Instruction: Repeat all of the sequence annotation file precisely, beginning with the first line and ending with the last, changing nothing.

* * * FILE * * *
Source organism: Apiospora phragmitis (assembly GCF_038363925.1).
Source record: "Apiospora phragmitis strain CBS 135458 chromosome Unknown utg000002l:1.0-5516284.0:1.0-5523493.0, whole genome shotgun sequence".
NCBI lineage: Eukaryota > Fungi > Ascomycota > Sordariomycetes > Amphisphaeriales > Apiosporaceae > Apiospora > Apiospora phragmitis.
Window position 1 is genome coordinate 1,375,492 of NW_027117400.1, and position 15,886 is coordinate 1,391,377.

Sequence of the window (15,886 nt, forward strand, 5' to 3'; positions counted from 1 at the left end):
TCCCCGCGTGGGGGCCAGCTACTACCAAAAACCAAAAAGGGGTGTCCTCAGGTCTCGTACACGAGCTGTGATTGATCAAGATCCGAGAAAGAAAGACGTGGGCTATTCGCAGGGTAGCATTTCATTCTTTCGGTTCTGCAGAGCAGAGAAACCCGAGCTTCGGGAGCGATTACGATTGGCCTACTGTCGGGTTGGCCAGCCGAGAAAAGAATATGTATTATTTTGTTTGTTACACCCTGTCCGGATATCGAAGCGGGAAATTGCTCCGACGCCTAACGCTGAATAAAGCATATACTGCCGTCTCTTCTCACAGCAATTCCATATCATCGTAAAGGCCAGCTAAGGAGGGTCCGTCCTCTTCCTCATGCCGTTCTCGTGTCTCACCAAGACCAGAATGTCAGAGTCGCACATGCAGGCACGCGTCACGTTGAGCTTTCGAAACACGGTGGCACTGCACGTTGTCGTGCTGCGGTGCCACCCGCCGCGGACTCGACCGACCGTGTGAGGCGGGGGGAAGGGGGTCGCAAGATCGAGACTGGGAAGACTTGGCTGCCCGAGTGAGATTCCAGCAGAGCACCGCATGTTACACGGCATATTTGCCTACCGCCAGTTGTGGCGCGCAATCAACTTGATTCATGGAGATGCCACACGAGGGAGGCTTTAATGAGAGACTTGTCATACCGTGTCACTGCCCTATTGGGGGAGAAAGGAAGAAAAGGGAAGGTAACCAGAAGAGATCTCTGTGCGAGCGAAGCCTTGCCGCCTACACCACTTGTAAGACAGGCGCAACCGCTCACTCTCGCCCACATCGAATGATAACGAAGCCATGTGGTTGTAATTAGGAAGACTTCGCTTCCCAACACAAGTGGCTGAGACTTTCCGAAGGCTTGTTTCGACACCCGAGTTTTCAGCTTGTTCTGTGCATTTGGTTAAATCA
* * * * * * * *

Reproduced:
Source organism: Apiospora phragmitis (assembly GCF_038363925.1).
Source record: "Apiospora phragmitis strain CBS 135458 chromosome Unknown utg000002l:1.0-5516284.0:1.0-5523493.0, whole genome shotgun sequence".
NCBI lineage: Eukaryota > Fungi > Ascomycota > Sordariomycetes > Amphisphaeriales > Apiosporaceae > Apiospora > Apiospora phragmitis.
Window position 1 is genome coordinate 1,375,492 of NW_027117400.1, and position 15,886 is coordinate 1,391,377.

Sequence of the window (15,886 nt, forward strand, 5' to 3'; positions counted from 1 at the left end):
TCCCCGCGTGGGGGCCAGCTACTACCAAAAACCAAAAAGGGGTGTCCTCAGGTCTCGTACACGAGCTGTGATTGATCAAGATCCGAGAAAGAAAGACGTGGGCTATTCGCAGGGTAGCATTTCATTCTTTCGGTTCTGCAGAGCAGAGAAACCCGAGCTTCGGGAGCGATTACGATTGGCCTACTGTCGGGTTGGCCAGCCGAGAAAAGAATATGTATTATTTTGTTTGTTACACCCTGTCCGGATATCGAAGCGGGAAATTGCTCCGACGCCTAACGCTGAATAAAGCATATACTGCCGTCTCTTCTCACAGCAATTCCATATCATCGTAAAGGCCAGCTAAGGAGGGTCCGTCCTCTTCCTCATGCCGTTCTCGTGTCTCACCAAGACCAGAATGTCAGAGTCGCACATGCAGGCACGCGTCACGTTGAGCTTTCGAAACACGGTGGCACTGCACGTTGTCGTGCTGCGGTGCCACCCGCCGCGGACTCGACCGACCGTGTGAGGCGGGGGGAAGGGGGTCGCAAGATCGAGACTGGGAAGACTTGGCTGCCCGAGTGAGATTCCAGCAGAGCACCGCATGTTACACGGCATATTTGCCTACCGCCAGTTGTGGCGCGCAATCAACTTGATTCATGGAGATGCCACACGAGGGAGGCTTTAATGAGAGACTTGTCATACCGTGTCACTGCCCTATTGGGGGAGAAAGGAAGAAAAGGGAAGGTAACCAGAAGAGATCTCTGTGCGAGCGAAGCCTTGCCGCCTACACCACTTGTAAGACAGGCGCAACCGCTCACTCTCGCCCACATCGAATGATAACGAAGCCATGTGGTTGTAATTAGGAAGACTTCGCTTCCCAACACAAGTGGCTGAGACTTTCCGAAGGCTTGTTTCGACACCCGAGTTTTCAGCTTGTTCTGTGCATTTGGTTAAATCA